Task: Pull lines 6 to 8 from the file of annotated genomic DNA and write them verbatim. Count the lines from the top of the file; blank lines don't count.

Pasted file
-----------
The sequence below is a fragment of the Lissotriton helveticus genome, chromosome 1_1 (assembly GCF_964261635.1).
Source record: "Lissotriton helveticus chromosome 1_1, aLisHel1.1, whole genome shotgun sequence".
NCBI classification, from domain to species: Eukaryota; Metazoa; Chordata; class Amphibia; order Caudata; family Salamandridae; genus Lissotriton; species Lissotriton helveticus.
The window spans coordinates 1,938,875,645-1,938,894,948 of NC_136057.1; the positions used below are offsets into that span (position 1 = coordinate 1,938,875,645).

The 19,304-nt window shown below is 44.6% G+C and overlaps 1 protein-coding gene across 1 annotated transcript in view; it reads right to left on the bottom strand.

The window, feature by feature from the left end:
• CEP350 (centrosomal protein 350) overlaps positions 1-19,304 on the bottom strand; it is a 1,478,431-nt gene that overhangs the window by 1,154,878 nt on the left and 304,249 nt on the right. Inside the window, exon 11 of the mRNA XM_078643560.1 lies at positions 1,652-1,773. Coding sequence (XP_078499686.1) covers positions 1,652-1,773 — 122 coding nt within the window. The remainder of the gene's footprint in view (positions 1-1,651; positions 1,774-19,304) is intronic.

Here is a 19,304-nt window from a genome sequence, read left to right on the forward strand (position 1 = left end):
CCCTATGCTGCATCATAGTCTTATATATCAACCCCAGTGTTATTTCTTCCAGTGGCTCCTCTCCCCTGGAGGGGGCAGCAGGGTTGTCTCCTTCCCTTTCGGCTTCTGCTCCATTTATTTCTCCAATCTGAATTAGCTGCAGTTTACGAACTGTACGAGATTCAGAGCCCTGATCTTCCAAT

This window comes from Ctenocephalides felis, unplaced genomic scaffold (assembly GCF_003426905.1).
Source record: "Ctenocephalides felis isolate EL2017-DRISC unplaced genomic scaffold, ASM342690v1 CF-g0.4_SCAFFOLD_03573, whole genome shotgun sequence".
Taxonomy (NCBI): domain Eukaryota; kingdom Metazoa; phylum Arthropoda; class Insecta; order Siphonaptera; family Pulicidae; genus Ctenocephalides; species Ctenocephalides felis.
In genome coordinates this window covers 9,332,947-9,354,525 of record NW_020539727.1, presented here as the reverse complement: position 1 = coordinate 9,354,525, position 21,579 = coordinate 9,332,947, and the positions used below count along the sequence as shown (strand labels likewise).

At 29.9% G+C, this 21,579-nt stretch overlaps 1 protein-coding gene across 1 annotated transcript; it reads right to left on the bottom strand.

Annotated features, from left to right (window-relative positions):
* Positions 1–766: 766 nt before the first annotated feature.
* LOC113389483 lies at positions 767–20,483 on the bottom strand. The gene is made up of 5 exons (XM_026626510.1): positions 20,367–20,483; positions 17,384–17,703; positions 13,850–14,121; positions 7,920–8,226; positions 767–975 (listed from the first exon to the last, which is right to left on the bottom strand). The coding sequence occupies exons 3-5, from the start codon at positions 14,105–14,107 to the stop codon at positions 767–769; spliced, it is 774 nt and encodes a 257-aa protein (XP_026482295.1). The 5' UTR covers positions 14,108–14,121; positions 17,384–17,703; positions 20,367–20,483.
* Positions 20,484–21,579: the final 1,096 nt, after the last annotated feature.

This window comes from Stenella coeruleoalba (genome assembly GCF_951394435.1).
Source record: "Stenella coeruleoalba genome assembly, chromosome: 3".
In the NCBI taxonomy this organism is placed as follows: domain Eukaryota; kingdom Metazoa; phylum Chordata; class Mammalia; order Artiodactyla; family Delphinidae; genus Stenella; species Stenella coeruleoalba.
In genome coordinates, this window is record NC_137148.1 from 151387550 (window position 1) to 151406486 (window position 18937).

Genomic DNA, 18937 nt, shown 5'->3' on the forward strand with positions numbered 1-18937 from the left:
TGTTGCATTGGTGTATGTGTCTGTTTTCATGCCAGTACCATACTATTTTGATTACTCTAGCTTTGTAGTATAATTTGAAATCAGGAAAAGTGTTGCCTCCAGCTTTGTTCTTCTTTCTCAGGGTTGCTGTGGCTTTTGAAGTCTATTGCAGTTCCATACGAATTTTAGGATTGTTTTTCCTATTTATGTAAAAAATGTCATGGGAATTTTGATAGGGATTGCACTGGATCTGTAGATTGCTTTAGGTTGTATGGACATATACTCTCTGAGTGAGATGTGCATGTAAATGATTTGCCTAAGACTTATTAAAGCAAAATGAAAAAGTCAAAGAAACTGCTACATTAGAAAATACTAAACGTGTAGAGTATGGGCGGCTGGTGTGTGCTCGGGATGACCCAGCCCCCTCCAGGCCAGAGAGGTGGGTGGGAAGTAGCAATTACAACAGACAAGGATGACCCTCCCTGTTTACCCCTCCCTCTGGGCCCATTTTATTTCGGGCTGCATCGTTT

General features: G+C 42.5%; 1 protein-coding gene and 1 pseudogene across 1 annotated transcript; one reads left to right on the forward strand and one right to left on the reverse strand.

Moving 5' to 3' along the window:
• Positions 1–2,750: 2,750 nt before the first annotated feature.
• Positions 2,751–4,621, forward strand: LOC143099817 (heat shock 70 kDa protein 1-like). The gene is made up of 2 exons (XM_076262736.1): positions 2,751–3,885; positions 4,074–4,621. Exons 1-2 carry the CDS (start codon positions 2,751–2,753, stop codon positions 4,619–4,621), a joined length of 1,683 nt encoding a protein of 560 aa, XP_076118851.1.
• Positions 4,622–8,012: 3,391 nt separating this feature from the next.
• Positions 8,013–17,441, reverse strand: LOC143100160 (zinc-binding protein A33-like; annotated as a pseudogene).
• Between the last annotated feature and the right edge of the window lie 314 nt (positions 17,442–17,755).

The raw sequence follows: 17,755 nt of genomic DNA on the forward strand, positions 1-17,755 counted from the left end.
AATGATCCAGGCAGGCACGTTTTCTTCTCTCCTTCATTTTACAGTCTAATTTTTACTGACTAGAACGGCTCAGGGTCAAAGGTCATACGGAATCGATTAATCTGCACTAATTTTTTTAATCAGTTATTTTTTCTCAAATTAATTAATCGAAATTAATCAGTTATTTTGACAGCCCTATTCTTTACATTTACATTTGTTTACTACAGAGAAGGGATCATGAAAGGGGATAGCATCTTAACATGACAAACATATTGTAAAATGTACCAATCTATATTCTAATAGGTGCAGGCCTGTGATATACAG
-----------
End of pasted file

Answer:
The window, feature by feature from the left end:
• CEP350 (centrosomal protein 350) overlaps positions 1-19,304 on the bottom strand; it is a 1,478,431-nt gene that overhangs the window by 1,154,878 nt on the left and 304,249 nt on the right. Inside the window, exon 11 of the mRNA XM_078643560.1 lies at positions 1,652-1,773. Coding sequence (XP_078499686.1) covers positions 1,652-1,773 — 122 coding nt within the window. The remainder of the gene's footprint in view (positions 1-1,651; positions 1,774-19,304) is intronic.

Here is a 19,304-nt window from a genome sequence, read left to right on the forward strand (position 1 = left end):